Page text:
Microsoft has halved the number of variations it will offer to the Windows Server 2012 product line when it is released later this year, offering four versions of the server operating system instead of eight.
Under the simplified product line-up, Windows Server Datacentre and Windows Server Standard will have the same feature set but offer distinct virtualisation rights; where the Datacentre edition provides unlimited virtualisation, Windows Server Standard Edition stops at two virtual instances per license.
|Edition||Ideal for…||Features||Licensing Model|| Pricing
Open NL ($US)
private & hybrid
|Processor + CAL*||$4,809**|
|Standard||Low density or non-
with two virtual
|Processor + CAL*||$882**|
cloud based services; no
|Server (25 User
|Server (15 User
Microsoft said it had begun trialling the server software with dozens of clients globally, including in Australia and New Zealand.
Microsoft Australia would not reveal any local customers trialing the new operating system but said it had “a number” across different industries participating in the program.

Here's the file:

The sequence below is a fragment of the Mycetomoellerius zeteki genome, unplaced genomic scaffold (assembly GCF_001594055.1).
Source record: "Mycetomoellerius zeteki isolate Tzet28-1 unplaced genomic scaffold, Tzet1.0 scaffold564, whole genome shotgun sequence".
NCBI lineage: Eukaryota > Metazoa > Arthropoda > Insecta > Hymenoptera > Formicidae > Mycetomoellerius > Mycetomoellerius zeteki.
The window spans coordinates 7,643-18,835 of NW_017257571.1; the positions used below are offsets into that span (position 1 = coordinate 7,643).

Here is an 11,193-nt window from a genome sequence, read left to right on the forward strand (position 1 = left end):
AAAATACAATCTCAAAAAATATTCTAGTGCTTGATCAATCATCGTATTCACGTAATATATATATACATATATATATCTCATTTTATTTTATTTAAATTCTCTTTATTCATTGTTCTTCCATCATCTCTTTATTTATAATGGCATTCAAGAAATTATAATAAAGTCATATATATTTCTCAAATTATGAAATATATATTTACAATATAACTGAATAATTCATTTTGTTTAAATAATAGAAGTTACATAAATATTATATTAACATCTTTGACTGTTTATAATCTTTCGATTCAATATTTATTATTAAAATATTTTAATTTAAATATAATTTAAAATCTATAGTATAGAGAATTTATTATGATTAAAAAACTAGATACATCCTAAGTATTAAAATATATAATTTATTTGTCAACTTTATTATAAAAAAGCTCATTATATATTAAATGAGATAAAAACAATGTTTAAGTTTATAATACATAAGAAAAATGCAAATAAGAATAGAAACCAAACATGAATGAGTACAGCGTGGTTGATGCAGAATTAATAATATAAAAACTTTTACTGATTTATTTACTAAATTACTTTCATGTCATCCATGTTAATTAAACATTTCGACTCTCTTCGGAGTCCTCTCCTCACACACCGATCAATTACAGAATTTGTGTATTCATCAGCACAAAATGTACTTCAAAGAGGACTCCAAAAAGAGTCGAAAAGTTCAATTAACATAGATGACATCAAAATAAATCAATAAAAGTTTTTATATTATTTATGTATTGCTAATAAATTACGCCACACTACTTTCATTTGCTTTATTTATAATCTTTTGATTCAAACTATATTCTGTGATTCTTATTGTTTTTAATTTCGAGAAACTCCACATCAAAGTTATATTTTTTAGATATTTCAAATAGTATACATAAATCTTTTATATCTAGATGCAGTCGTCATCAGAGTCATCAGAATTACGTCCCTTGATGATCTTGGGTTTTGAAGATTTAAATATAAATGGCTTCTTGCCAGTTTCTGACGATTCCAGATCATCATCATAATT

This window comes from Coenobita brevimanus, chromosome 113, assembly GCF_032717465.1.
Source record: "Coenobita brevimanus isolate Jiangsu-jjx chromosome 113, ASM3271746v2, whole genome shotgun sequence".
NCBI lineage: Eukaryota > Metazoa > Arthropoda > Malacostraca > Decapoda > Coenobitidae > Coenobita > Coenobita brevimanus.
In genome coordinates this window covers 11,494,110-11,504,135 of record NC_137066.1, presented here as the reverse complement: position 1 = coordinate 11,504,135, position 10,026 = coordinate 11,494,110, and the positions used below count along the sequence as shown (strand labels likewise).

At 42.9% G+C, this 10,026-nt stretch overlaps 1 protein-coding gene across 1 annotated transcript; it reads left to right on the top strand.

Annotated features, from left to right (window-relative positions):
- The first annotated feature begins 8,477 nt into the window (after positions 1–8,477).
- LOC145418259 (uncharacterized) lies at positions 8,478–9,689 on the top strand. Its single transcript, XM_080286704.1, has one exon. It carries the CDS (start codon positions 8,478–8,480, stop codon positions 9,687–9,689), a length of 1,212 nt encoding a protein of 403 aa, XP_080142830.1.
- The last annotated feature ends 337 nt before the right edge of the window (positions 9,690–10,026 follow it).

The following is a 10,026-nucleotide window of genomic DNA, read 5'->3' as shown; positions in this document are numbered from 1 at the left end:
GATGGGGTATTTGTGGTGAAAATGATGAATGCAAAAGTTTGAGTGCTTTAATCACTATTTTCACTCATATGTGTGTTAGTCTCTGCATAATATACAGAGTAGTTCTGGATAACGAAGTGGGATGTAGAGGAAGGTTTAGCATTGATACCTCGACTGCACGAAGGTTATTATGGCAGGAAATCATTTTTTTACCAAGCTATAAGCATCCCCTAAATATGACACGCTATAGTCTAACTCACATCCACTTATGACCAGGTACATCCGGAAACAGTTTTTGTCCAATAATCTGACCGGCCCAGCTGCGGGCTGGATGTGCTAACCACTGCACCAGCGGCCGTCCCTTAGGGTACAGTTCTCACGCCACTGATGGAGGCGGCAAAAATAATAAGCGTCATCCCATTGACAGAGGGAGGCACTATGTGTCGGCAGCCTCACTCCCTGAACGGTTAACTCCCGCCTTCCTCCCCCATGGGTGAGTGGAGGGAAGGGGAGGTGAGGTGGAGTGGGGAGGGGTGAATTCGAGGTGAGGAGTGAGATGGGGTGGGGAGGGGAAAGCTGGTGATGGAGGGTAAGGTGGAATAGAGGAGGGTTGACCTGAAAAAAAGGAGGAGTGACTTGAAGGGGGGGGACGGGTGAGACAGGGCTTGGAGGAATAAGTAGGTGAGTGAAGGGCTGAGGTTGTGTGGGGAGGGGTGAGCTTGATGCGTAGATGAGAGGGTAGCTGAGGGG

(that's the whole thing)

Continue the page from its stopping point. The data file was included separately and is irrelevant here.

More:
New Zealand database administrator and content manager Springer Healthcare's Auckland subsidiary, Dave Dustin, welcomed the changes.
"The standardisation of the feature set across the different editions is something was long overdue," Dustin told CRN sister site iTnews.
He said the 2012 version of the operating system meant modern features were now being promoted towards lower levels of the market. The strategy was a change in tack for Microsoft, which had previously restricted some features to higher-level versions of the operating system, restricting adoption for small to medium businesses.
"Having to spend over $20,000 just to enable functionality is a major roadblock for many companies, leading to the situation we have now with a lower-than-expected adoption rate for Server 2008 and Server 2008 R2," Dustin says.
"With Windows Server 2012, companies can get what they need without breaking the bank."
Changes to the server line-up has seen Microsoft ditch the Windows Home Server platform, a regrettable but not unexpected choice, Dustin said, due to the increase in mobile device use, cloud storage systems and streaming media services.